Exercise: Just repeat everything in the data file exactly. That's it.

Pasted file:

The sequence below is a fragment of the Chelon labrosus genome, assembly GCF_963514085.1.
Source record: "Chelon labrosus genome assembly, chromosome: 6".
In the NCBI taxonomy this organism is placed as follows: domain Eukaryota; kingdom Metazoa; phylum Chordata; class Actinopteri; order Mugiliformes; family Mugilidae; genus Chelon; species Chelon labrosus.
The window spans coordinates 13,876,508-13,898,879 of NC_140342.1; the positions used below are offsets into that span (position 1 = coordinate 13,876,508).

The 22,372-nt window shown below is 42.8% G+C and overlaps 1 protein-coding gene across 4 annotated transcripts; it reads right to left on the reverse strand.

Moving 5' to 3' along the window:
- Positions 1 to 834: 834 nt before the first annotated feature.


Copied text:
The sequence below is a fragment of the Chelon labrosus genome, assembly GCF_963514085.1.
Source record: "Chelon labrosus genome assembly, chromosome: 6".
In the NCBI taxonomy this organism is placed as follows: domain Eukaryota; kingdom Metazoa; phylum Chordata; class Actinopteri; order Mugiliformes; family Mugilidae; genus Chelon; species Chelon labrosus.
The window spans coordinates 13,876,508-13,898,879 of NC_140342.1; the positions used below are offsets into that span (position 1 = coordinate 13,876,508).

The 22,372-nt window shown below is 42.8% G+C and overlaps 1 protein-coding gene across 4 annotated transcripts; it reads right to left on the reverse strand.

Moving 5' to 3' along the window:
- Positions 1 to 834: 834 nt before the first annotated feature.